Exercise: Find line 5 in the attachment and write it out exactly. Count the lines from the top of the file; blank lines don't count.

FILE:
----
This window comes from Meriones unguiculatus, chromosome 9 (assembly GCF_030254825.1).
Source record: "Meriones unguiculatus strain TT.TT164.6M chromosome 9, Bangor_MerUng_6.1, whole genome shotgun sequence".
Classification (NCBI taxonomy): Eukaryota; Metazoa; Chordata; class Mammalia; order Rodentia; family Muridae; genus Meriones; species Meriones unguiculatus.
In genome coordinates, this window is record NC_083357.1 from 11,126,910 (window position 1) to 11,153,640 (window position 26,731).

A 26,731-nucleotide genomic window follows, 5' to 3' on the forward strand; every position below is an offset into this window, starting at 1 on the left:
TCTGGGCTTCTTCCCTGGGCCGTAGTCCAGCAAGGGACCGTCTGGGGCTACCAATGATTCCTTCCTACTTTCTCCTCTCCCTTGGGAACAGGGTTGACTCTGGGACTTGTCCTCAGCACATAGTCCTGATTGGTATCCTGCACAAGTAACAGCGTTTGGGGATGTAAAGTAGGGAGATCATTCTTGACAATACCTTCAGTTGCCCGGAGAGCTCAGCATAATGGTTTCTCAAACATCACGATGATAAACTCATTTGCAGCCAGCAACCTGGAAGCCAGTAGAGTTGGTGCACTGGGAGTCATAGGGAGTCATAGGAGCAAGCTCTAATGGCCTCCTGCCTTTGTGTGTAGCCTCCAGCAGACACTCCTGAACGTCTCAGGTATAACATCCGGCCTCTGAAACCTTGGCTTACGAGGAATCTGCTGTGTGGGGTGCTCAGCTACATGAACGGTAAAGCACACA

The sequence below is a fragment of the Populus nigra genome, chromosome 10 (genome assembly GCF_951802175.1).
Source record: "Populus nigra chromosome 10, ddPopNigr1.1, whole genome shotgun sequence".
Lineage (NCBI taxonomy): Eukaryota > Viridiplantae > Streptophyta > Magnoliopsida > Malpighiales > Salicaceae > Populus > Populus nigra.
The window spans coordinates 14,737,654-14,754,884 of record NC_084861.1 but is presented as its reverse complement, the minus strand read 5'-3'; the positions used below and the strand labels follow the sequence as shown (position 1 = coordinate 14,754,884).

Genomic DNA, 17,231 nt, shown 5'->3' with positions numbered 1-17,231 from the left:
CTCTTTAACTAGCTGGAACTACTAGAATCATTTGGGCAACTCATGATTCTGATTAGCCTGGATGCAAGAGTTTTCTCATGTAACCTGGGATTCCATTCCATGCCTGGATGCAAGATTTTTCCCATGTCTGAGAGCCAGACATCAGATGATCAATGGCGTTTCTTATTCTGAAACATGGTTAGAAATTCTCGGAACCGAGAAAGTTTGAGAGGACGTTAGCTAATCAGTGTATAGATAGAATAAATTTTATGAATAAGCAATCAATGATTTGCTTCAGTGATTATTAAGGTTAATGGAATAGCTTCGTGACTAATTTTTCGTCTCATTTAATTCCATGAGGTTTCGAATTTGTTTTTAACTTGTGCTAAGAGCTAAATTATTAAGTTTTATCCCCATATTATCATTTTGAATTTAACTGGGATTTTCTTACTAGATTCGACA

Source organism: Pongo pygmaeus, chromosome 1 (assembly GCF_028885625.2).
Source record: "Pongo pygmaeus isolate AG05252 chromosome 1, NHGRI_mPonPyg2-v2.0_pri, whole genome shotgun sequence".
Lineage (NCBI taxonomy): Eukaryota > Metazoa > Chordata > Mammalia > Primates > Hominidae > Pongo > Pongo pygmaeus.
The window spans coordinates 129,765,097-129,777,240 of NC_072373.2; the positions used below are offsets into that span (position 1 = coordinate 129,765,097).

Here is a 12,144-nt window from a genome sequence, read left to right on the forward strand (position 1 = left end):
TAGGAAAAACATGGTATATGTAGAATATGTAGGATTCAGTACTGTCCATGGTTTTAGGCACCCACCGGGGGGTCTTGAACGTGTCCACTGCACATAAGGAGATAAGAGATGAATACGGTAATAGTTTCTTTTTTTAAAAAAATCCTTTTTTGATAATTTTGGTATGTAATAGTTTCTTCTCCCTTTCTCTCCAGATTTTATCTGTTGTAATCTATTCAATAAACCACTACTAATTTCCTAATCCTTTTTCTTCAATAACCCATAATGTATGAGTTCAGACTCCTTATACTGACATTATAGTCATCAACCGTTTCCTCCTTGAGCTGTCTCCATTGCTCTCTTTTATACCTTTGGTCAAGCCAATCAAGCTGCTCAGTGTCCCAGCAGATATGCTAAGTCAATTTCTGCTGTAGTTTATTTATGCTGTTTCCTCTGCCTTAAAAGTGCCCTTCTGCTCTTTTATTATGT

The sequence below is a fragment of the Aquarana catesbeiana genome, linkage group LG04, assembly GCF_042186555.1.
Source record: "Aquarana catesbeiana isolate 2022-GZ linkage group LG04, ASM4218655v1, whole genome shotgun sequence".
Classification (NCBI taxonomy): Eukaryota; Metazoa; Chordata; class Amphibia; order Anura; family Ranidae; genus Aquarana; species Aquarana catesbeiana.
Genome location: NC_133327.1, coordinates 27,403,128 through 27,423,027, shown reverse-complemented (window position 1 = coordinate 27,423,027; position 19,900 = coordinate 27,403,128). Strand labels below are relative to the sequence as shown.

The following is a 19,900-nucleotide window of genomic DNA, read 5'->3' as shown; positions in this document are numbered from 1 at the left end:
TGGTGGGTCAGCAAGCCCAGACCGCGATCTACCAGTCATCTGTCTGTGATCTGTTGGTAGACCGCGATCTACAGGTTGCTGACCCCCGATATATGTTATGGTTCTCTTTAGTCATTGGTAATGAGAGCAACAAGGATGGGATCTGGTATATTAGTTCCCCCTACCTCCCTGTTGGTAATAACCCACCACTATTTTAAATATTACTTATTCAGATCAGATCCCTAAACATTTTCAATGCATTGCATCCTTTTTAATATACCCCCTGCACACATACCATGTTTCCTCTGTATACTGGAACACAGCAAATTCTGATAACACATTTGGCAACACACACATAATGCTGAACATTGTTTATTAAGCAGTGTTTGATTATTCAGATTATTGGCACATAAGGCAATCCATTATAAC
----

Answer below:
A 26,731-nucleotide genomic window follows, 5' to 3' on the forward strand; every position below is an offset into this window, starting at 1 on the left: